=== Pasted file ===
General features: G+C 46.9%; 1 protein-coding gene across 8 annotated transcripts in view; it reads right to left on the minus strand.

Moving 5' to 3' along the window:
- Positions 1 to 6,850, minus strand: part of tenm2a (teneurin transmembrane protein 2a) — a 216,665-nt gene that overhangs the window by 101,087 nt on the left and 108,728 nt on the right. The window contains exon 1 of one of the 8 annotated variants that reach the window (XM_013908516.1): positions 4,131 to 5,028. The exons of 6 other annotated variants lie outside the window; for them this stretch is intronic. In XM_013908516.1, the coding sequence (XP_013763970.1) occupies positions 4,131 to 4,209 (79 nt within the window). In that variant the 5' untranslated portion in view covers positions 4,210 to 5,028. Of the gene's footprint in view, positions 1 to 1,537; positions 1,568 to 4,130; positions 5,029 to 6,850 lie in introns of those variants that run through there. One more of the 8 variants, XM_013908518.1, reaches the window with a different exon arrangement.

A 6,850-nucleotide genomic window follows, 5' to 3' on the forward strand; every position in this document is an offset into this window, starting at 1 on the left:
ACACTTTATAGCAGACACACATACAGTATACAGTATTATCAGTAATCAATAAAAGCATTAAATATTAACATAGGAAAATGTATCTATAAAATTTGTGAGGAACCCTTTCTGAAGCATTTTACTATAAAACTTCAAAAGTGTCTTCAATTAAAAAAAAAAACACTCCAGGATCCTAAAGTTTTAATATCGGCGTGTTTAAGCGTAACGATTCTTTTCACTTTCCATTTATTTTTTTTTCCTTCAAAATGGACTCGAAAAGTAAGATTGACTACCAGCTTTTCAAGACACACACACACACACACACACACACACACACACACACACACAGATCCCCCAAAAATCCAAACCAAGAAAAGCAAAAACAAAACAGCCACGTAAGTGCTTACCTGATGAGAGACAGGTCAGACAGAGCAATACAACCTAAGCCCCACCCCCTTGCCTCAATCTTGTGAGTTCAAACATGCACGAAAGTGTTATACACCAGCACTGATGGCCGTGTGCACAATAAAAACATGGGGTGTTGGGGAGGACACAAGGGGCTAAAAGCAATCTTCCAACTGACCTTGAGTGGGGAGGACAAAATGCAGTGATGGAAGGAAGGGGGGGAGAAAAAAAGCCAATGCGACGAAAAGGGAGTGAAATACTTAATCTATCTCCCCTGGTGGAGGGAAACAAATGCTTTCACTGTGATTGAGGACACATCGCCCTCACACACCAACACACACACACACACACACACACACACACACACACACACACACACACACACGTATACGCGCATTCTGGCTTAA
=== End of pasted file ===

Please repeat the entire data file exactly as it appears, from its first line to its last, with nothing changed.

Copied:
General features: G+C 46.9%; 1 protein-coding gene across 8 annotated transcripts in view; it reads right to left on the minus strand.

Moving 5' to 3' along the window:
- Positions 1 to 6,850, minus strand: part of tenm2a (teneurin transmembrane protein 2a) — a 216,665-nt gene that overhangs the window by 101,087 nt on the left and 108,728 nt on the right. The window contains exon 1 of one of the 8 annotated variants that reach the window (XM_013908516.1): positions 4,131 to 5,028. The exons of 6 other annotated variants lie outside the window; for them this stretch is intronic. In XM_013908516.1, the coding sequence (XP_013763970.1) occupies positions 4,131 to 4,209 (79 nt within the window). In that variant the 5' untranslated portion in view covers positions 4,210 to 5,028. Of the gene's footprint in view, positions 1 to 1,537; positions 1,568 to 4,130; positions 5,029 to 6,850 lie in introns of those variants that run through there. One more of the 8 variants, XM_013908518.1, reaches the window with a different exon arrangement.

A 6,850-nucleotide genomic window follows, 5' to 3' on the forward strand; every position in this document is an offset into this window, starting at 1 on the left:
ACACTTTATAGCAGACACACATACAGTATACAGTATTATCAGTAATCAATAAAAGCATTAAATATTAACATAGGAAAATGTATCTATAAAATTTGTGAGGAACCCTTTCTGAAGCATTTTACTATAAAACTTCAAAAGTGTCTTCAATTAAAAAAAAAAACACTCCAGGATCCTAAAGTTTTAATATCGGCGTGTTTAAGCGTAACGATTCTTTTCACTTTCCATTTATTTTTTTTTCCTTCAAAATGGACTCGAAAAGTAAGATTGACTACCAGCTTTTCAAGACACACACACACACACACACACACACACACACACACACACACAGATCCCCCAAAAATCCAAACCAAGAAAAGCAAAAACAAAACAGCCACGTAAGTGCTTACCTGATGAGAGACAGGTCAGACAGAGCAATACAACCTAAGCCCCACCCCCTTGCCTCAATCTTGTGAGTTCAAACATGCACGAAAGTGTTATACACCAGCACTGATGGCCGTGTGCACAATAAAAACATGGGGTGTTGGGGAGGACACAAGGGGCTAAAAGCAATCTTCCAACTGACCTTGAGTGGGGAGGACAAAATGCAGTGATGGAAGGAAGGGGGGGAGAAAAAAAGCCAATGCGACGAAAAGGGAGTGAAATACTTAATCTATCTCCCCTGGTGGAGGGAAACAAATGCTTTCACTGTGATTGAGGACACATCGCCCTCACACACCAACACACACACACACACACACACACACACACACACACACACACACACACACACGTATACGCGCATTCTGGCTTAA